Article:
Holographic Remoting Overview
You can use Holographic Remoting to stream holographic content to your HoloLens in real time. There are two main uses for Holographic Remoting, and it's important to understand the difference:
(Unity or Unreal): You want to preview and debug your app during the development process: You can run your app locally in the Unity editor on your PC in Play Mode and stream the experience to your HoloLens. Holographic Remoting provides a way to quickly debug your app without building and deploying a full project. We call this type of app a Holographic Remoting Player app.
(Unity, Unreal or C++): You want the resources of a PC to power your app instead of relying on the HoloLens on-board resources: You can create and build an app that has Holographic Remoting capability. The user experiences the app on the HoloLens, but the app actually runs on a PC, which allows it to take advantage of the PC's more powerful resources. Holographic Remoting can be especially helpful if your app has high-resolution assets or models and you don't want the frame rate to suffer. We call this type of app a Holographic Remoting Remote app.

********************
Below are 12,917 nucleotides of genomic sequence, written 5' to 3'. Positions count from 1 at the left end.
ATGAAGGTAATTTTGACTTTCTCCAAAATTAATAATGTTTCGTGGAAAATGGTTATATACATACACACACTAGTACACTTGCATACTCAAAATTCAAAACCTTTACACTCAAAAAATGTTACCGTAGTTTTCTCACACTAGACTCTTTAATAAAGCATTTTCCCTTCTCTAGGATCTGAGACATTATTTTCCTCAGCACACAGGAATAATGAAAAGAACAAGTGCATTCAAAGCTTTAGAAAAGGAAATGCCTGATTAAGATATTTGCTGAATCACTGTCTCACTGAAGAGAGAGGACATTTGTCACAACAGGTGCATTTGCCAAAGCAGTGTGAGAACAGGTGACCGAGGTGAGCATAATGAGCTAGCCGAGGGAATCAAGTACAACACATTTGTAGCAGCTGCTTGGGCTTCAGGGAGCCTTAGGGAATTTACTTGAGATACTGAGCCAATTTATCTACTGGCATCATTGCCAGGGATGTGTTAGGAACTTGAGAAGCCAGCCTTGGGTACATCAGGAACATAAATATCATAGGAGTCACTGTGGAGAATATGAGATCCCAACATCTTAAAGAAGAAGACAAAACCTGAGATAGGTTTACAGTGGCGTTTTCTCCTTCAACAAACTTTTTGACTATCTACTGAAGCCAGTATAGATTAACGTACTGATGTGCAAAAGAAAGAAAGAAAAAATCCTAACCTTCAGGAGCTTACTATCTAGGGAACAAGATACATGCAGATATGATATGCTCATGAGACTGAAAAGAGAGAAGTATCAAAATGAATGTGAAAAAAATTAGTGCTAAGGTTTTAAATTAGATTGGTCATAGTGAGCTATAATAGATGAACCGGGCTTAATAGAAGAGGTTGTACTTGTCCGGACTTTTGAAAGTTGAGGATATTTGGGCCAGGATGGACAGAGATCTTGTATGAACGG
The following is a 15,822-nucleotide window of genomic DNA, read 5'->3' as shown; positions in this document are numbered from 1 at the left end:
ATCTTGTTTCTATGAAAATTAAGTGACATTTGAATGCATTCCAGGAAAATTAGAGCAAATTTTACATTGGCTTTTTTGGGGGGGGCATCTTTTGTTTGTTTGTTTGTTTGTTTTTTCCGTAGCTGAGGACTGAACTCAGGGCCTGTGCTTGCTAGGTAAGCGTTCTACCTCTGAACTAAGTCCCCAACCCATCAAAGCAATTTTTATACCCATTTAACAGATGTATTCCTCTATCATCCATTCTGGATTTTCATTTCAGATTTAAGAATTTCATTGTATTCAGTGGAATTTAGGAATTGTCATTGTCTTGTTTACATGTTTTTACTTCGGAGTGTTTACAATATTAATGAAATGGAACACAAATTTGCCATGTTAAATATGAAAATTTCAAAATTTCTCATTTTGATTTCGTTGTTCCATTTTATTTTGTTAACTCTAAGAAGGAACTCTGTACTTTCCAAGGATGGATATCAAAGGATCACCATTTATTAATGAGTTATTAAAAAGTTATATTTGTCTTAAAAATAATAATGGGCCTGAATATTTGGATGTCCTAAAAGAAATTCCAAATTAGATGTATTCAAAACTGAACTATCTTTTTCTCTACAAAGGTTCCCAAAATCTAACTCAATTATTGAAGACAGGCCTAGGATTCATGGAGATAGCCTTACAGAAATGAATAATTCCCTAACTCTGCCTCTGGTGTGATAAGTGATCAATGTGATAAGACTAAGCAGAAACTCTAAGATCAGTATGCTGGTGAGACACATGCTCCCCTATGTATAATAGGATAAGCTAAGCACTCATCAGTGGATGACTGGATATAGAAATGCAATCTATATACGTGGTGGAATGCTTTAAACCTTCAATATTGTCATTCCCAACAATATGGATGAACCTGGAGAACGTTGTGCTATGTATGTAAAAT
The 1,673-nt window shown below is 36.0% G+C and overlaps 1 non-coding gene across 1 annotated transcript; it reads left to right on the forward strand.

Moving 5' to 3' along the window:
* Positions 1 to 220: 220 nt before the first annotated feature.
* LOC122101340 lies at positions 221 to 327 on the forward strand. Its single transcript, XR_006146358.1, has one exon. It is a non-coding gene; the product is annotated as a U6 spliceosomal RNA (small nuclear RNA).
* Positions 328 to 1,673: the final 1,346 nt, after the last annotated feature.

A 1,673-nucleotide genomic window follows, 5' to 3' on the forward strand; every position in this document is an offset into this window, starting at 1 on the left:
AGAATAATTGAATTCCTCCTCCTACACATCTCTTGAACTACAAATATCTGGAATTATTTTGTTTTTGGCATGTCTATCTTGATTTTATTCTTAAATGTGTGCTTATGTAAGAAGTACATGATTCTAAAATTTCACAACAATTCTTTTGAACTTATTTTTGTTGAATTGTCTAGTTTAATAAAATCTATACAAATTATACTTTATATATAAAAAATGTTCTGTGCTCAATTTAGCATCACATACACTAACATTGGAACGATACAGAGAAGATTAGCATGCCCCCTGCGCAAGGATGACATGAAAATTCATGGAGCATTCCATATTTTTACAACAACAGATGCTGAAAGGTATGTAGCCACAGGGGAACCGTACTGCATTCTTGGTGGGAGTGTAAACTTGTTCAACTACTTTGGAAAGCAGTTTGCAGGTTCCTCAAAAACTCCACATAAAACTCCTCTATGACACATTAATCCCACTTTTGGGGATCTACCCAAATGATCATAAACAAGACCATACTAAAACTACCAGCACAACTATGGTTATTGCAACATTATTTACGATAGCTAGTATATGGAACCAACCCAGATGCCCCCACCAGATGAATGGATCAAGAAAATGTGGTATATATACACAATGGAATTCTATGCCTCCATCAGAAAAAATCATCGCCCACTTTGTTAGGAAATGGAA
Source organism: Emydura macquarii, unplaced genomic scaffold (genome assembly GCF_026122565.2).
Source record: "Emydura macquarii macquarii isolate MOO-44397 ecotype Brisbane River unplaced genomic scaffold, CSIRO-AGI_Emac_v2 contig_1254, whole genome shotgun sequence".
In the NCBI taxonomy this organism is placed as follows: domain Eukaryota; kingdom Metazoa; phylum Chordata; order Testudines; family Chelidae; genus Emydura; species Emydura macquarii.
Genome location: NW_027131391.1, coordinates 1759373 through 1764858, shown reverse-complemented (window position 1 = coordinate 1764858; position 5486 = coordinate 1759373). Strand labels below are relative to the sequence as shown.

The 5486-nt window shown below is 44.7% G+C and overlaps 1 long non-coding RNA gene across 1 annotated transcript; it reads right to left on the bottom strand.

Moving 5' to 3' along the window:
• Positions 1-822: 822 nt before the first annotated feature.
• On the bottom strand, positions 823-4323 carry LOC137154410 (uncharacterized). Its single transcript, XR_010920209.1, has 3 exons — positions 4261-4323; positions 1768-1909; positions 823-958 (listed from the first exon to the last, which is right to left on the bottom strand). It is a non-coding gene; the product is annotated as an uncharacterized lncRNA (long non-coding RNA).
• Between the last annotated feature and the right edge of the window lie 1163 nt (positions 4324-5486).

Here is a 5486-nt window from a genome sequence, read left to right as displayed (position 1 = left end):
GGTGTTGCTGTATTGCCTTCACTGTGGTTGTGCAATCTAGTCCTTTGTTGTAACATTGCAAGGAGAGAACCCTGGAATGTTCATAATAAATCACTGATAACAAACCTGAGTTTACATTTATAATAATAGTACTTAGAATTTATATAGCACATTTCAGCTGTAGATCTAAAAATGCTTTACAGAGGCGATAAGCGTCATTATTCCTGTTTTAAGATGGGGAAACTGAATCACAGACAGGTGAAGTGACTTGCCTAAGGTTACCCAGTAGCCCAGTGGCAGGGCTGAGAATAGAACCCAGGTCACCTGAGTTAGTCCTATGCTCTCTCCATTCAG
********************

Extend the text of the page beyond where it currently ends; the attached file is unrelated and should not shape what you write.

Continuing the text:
In either case, inputs from the HoloLens--gaze, gesture, voice, and spatial mapping--are sent to the PC, content is rendered in a virtual immersive view, and the rendered frames are then sent to the HoloLens.
Holographic Remoting for HoloLens 2 is a major version change. Remote applications for HoloLens (1st gen) must use NuGet package version 1.x.x and remote applications for HoloLens 2 must use 2.x.x. This implies that remote applications written for HoloLens 2 are not compatible with HoloLens (1st gen) and vice versa.